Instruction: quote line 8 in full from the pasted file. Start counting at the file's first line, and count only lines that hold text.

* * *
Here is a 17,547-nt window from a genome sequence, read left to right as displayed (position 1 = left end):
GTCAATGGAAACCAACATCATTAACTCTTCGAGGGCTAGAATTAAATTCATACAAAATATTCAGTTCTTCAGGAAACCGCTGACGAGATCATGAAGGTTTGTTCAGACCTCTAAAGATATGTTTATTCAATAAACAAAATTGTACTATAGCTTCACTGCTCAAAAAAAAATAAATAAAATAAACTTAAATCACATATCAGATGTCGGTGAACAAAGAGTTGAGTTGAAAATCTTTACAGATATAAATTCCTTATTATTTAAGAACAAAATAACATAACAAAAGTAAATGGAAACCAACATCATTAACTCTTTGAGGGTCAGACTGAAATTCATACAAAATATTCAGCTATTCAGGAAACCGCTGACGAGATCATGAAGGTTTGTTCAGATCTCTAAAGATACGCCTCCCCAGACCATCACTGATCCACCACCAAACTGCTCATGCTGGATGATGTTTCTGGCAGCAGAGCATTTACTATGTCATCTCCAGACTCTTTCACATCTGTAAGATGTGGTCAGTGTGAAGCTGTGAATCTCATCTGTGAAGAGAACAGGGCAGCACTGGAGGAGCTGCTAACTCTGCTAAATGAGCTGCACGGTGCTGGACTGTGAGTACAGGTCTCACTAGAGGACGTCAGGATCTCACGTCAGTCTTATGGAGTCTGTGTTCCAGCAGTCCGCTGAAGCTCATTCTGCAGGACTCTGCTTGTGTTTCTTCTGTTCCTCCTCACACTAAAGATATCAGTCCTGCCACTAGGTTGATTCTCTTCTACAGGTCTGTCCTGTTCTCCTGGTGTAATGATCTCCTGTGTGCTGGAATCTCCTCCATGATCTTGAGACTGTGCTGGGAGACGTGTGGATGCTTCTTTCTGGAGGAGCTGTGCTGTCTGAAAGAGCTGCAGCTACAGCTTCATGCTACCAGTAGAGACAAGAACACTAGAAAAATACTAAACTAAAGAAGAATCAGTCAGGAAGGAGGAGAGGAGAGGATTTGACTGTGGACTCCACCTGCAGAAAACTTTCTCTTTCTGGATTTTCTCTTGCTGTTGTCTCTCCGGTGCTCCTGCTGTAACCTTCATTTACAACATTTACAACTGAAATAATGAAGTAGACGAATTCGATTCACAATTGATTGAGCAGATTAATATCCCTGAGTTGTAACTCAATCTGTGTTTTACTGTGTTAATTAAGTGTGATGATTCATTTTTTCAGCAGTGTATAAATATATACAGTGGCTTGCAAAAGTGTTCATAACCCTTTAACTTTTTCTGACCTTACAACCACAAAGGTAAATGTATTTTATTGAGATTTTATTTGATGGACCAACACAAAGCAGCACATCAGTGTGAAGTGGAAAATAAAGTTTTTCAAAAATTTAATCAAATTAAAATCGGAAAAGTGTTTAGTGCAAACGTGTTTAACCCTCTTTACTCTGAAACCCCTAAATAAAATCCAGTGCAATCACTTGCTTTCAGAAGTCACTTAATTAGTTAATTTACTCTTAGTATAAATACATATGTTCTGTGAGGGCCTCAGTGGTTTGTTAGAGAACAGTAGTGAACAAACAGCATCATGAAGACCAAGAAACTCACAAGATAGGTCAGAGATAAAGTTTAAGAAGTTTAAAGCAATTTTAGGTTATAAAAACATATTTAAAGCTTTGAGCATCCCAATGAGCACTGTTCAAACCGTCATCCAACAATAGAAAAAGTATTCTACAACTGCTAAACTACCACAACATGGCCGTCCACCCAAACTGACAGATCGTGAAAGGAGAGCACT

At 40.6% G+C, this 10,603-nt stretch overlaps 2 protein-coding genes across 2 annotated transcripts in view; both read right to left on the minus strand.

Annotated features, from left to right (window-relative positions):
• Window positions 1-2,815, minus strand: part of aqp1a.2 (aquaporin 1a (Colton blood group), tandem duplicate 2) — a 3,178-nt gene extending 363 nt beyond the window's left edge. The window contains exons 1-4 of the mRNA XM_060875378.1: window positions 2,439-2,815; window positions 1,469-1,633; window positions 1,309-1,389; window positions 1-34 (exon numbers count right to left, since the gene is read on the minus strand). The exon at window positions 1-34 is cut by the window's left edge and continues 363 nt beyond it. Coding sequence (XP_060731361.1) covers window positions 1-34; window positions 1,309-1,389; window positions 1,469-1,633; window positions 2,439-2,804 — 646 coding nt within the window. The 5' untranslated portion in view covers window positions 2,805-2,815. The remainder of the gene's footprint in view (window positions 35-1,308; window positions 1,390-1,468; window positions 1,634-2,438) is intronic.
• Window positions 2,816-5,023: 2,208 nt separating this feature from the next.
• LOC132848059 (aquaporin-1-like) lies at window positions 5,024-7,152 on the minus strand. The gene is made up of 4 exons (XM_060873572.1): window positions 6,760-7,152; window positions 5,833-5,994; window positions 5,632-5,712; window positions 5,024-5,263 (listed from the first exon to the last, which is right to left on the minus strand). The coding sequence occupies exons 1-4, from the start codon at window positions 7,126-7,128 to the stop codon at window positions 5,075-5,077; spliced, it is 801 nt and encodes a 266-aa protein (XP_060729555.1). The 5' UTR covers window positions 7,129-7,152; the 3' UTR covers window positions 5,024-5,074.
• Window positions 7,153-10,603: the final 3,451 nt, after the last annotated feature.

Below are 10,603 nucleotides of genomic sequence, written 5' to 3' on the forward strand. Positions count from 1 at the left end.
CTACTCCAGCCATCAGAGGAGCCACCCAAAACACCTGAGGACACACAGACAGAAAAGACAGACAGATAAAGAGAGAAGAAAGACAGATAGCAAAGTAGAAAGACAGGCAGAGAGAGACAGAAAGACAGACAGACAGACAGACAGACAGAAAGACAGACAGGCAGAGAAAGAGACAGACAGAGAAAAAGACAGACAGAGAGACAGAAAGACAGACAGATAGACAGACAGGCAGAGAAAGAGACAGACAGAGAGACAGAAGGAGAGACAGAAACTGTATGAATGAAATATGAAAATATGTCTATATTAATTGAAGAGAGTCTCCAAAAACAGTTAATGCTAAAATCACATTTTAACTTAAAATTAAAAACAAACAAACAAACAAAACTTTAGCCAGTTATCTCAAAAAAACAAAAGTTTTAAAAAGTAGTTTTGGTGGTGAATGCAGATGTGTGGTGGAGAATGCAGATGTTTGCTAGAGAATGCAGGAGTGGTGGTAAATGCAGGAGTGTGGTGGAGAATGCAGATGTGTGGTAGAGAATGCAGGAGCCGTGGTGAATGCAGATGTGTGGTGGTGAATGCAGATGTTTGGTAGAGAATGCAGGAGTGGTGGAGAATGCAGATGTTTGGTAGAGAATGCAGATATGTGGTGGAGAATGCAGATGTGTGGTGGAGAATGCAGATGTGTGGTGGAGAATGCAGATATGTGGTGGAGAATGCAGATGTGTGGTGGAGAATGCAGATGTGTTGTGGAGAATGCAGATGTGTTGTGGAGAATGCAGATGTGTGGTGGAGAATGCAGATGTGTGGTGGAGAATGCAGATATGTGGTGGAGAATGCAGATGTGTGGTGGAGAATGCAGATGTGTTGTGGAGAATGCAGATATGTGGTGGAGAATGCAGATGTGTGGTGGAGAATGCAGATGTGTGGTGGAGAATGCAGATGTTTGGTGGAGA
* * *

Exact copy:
• Window positions 7,153-10,603: the final 3,451 nt, after the last annotated feature.